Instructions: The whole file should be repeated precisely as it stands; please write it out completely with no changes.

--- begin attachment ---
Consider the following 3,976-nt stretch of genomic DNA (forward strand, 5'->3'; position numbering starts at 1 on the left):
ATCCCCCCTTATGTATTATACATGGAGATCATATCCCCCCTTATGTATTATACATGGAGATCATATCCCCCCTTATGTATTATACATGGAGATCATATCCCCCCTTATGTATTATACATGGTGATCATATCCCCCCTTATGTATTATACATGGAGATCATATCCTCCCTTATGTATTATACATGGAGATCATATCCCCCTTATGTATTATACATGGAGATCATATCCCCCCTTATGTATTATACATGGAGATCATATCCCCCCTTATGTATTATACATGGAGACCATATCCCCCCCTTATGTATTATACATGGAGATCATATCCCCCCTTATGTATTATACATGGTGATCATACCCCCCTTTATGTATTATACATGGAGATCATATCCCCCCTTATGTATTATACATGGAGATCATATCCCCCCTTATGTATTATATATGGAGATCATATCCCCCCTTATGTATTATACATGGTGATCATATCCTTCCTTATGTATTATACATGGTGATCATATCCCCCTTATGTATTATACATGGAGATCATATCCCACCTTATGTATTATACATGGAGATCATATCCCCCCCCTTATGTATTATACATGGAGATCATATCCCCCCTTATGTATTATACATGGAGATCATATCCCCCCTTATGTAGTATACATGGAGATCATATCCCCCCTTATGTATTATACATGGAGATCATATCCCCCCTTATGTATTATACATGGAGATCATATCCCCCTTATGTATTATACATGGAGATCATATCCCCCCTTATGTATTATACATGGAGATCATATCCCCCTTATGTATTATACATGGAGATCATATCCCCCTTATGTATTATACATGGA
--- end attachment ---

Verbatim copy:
Consider the following 3,976-nt stretch of genomic DNA (forward strand, 5'->3'; position numbering starts at 1 on the left):
ATCCCCCCTTATGTATTATACATGGAGATCATATCCCCCCTTATGTATTATACATGGAGATCATATCCCCCCTTATGTATTATACATGGAGATCATATCCCCCCTTATGTATTATACATGGTGATCATATCCCCCCTTATGTATTATACATGGAGATCATATCCTCCCTTATGTATTATACATGGAGATCATATCCCCCTTATGTATTATACATGGAGATCATATCCCCCCTTATGTATTATACATGGAGATCATATCCCCCCTTATGTATTATACATGGAGACCATATCCCCCCCTTATGTATTATACATGGAGATCATATCCCCCCTTATGTATTATACATGGTGATCATACCCCCCTTTATGTATTATACATGGAGATCATATCCCCCCTTATGTATTATACATGGAGATCATATCCCCCCTTATGTATTATATATGGAGATCATATCCCCCCTTATGTATTATACATGGTGATCATATCCTTCCTTATGTATTATACATGGTGATCATATCCCCCTTATGTATTATACATGGAGATCATATCCCACCTTATGTATTATACATGGAGATCATATCCCCCCCCTTATGTATTATACATGGAGATCATATCCCCCCTTATGTATTATACATGGAGATCATATCCCCCCTTATGTAGTATACATGGAGATCATATCCCCCCTTATGTATTATACATGGAGATCATATCCCCCCTTATGTATTATACATGGAGATCATATCCCCCTTATGTATTATACATGGAGATCATATCCCCCCTTATGTATTATACATGGAGATCATATCCCCCTTATGTATTATACATGGAGATCATATCCCCCTTATGTATTATACATGGA